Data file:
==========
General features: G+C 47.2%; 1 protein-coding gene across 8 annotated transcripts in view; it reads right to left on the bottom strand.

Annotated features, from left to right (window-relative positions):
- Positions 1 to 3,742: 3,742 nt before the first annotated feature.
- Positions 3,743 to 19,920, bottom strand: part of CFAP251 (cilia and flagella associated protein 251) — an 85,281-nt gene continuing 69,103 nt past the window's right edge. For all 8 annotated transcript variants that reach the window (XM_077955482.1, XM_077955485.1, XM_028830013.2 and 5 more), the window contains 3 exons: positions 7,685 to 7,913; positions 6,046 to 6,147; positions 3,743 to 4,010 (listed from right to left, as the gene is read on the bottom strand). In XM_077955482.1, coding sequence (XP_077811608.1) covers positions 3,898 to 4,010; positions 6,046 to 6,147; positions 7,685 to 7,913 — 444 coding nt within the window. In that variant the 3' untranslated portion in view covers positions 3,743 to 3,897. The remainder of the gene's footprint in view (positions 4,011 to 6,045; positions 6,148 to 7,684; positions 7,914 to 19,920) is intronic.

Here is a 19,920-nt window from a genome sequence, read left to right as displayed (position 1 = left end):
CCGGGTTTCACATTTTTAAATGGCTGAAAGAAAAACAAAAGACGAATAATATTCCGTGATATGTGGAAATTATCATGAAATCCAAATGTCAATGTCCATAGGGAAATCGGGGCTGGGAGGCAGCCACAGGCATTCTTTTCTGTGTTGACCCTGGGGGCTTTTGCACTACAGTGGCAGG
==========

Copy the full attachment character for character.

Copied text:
General features: G+C 47.2%; 1 protein-coding gene across 8 annotated transcripts in view; it reads right to left on the bottom strand.

Annotated features, from left to right (window-relative positions):
- Positions 1 to 3,742: 3,742 nt before the first annotated feature.
- Positions 3,743 to 19,920, bottom strand: part of CFAP251 (cilia and flagella associated protein 251) — an 85,281-nt gene continuing 69,103 nt past the window's right edge. For all 8 annotated transcript variants that reach the window (XM_077955482.1, XM_077955485.1, XM_028830013.2 and 5 more), the window contains 3 exons: positions 7,685 to 7,913; positions 6,046 to 6,147; positions 3,743 to 4,010 (listed from right to left, as the gene is read on the bottom strand). In XM_077955482.1, coding sequence (XP_077811608.1) covers positions 3,898 to 4,010; positions 6,046 to 6,147; positions 7,685 to 7,913 — 444 coding nt within the window. In that variant the 3' untranslated portion in view covers positions 3,743 to 3,897. The remainder of the gene's footprint in view (positions 4,011 to 6,045; positions 6,148 to 7,684; positions 7,914 to 19,920) is intronic.

Here is a 19,920-nt window from a genome sequence, read left to right as displayed (position 1 = left end):
CCGGGTTTCACATTTTTAAATGGCTGAAAGAAAAACAAAAGACGAATAATATTCCGTGATATGTGGAAATTATCATGAAATCCAAATGTCAATGTCCATAGGGAAATCGGGGCTGGGAGGCAGCCACAGGCATTCTTTTCTGTGTTGACCCTGGGGGCTTTTGCACTACAGTGGCAGG